Ca­nines help oth­ers of their kind at blood drive

The Phoenix - - FRONT PAGE - ByMar­ian Den­nis mden­nis@21st-cen­tu­ry­ @Mar­i­anDen­nis1 on Twit­ter

LIM­ER­ICK » Aug. 26 is Na­tional Dog Day, and what bet­ter way to cel­e­brate your fa­vorite pup than by team­ing up to help another one?

Dog own­ers had just that in mind Aug. 26 when they showed up at K-9 Cot­tage, 3208 W. Ridge Pike, ea­ger to vol­un­teer their dogs for blood do­na­tions be­ing col­lected by Penn Vet An­i­mal Blood Bank. As donors, the dogs have the ca­pa­bil­ity to help save up to three dogs per do­na­tion.

“This is Moose. He comes here for day care ev­ery day dur­ing the week,” said Tom Strycharz, of Sanatoga, about his dog. “I do blood do­na­tions my­self, and I’ve had sev­eral dogs and I’ve never needed to have themget any type of blood trans­fu­sion or any­thing, but you never know. It’s kind of like pay­ing it for­ward I guess for dogs, just like we do for our own do­na­tions.”

Around a dozen peo­ple, many of whom take their dogs to K-9

Cot­tage reg­u­larly, showed up with their furry friends for the drive.

“I’m very happy to be spon­sor­ing the Penn-Vet ca­nine blood­mo­bile,” said Al­li­son Von Czo­ernig, owner of K-9 Cot­tage and A+ Obe­di­ence Train­ing. “For about 10 years now I have been fol­low­ing this pro­gram and have tried to be a place that they could come and for what­ever rea­son, when­ever I had a great place they were no longer tak­ing test pa­tients and I fi­nally had some good tim­ing.”

At around 10 a.m. Aug. 26, vet­eri­nar­i­ans from Penn Ve­teri­nary Medicine be­gan work­ing with their first donor, Rebel.

“We act a lot like a hu­man Red Cross,” ex­plained Kym Mar­ry­ott, man­ager of Penn Vet An­i­mal Blood Bank. “We travel out to dif- fer­ent places and col­lect pints of blood from healthy dogs for our sick an­i­mals at the hos­pi­tal.”

Af­ter al­low­ing the dog donors to sniff around the van for a few min­utes and get used to the en­vi­ron­ment, Mar­ry­ott and vet­eri­nar­ian El­iz­a­beth Hardt be­gan tak­ing sam­ples from the dogs to test their blood types. Like peo­ple, dogs have dif­fer­ent blood types, and a dog with the type known as DEA 1.1 neg­a­tive is con­sid­ered a univer­sal donor. Penn Vet was seek­ing dogs with this blood type to do­nate to its sick an­i­mals.

“One of the big dif­fer­ences with peo­ple and dogs is blood types. Ob­vi­ously peo­ple can’t do­nate to dogs and dogs can’t do­nate to peo­ple, but dogs have dif­fer­ent blood types like peo­ple. They also have a univer­sal blood type, which is the type we’re look­ing for to­day,” Mar­ry­ott said.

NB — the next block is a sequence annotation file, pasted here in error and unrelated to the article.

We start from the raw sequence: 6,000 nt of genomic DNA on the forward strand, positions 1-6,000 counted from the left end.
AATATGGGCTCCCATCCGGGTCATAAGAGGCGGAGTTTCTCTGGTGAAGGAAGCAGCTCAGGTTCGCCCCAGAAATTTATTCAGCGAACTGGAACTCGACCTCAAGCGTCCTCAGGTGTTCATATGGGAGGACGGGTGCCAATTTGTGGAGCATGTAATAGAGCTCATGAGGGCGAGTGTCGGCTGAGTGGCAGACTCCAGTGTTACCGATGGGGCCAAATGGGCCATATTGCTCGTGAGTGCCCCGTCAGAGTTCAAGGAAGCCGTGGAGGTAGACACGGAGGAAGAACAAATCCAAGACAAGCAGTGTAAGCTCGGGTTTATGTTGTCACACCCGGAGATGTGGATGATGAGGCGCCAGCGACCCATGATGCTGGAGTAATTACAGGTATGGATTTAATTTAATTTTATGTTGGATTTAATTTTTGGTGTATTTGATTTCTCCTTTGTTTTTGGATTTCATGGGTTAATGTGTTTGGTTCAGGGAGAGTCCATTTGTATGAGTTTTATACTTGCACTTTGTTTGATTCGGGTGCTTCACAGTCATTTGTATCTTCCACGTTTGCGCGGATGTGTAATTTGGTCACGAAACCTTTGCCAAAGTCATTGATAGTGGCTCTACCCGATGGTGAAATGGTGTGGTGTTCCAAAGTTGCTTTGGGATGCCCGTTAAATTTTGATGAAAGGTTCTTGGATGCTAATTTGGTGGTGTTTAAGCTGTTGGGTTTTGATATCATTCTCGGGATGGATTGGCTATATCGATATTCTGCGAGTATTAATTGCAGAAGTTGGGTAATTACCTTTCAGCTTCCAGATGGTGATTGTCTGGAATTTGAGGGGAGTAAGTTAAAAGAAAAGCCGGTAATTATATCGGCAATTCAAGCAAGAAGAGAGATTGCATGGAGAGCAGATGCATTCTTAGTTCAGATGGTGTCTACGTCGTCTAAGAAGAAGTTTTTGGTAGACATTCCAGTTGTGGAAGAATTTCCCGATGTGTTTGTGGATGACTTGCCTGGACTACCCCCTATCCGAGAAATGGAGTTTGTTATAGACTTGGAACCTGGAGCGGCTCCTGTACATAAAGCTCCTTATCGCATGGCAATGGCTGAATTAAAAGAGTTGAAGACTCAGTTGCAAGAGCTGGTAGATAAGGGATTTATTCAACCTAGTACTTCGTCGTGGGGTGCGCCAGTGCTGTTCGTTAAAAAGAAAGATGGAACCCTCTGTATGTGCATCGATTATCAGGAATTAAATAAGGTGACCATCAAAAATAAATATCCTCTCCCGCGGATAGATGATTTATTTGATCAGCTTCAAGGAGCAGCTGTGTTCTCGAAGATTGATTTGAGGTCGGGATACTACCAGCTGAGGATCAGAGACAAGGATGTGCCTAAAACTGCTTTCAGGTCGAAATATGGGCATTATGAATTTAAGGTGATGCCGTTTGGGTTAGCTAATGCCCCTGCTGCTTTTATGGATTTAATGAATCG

When a dog was de­ter­mined to have the cor­rect

blood type, it was then ready to do­nate a pint.

There are some im­por­tant re­stric­tions for dog blood do­na­tions, how­ever. Dogs must have a good tem­per­a­ment and be will­ing to vol­un­teer. They must also weigh be­tween 55 and 150 pounds, be be­tween the ages of 1 and 6 and be in ex­cel­lent health. They must also be will­ing to com­mit to bi-monthly draws.

In ad­di­tion, Mar­ry­ott ex­plained that as a vol­un­teer blood bank, Penn Vet never

muz­zles the dogs dur­ing the process, and if the dog or owner does not feel com­fort­able with the process, they are free to change their minds at any time.

“The owner has to be very com­pli­ant. It’s a vol­un­teer pro­gram, but ob­vi­ously it’s the owner vol­un­teer­ing. So when vol­un­teer­ing, the dogs are not se­dated. We can’t tell the dogs ex­actly

what we’re go­ing to be do­ing so it’s a lit­tle bit harder to ex­plain it than to just say ‘Hey, put your arm down,” said Mar­ry­ott.

Af­ter about the first two hours of the drive and four dog vis­its, the vets came away with their first three pints of do­nated blood.

“The best part of to­day is that it’s another way that K-9 Cot­tage and A+ Obedi- ence are reach­ing out into our com­mu­nity. I’m a very com­mu­nity-based per­son and I feel it’s so im­por­tant to help the dogs that aren’t in my pro­gram. It’s about giv­ing back to your peo­ple and your com­mu­nity and the dogs in this case. It’s re­ally the most im­por­tant thing to me,” Von Czo­ernig said.

For more in­for­ma­tion on the Penn An­i­mal Blood Bank visit or their Face­book page at www.face­­nvetschool.


From left, K-9Cot­tage owner Al­li­son Von Czo­ernig and vet­eri­nar­i­ans Kym Mar­ry­ott and El­iz­a­beth Hardt stand with their first donor, Rebel, as he fin­ishes up.


El­iz­a­beth Hardt holds on to dog Jacy as Kym-Mar­ry­ott takes a blood sam­ple at the Penn Vet an­i­mal blood drive.


Dog donors re­ceived heart sticker and food af­ter suc­cess­fully do­nat­ing blood to the Penn Vet an­i­mal blood drive held at K-9 Cot­tage and A+ Obe­di­ence.


Moose, a vol­un­teer dog donor, waits pa­tiently out­side the blood mo­bile as vets fin­ish up with an­other dog.

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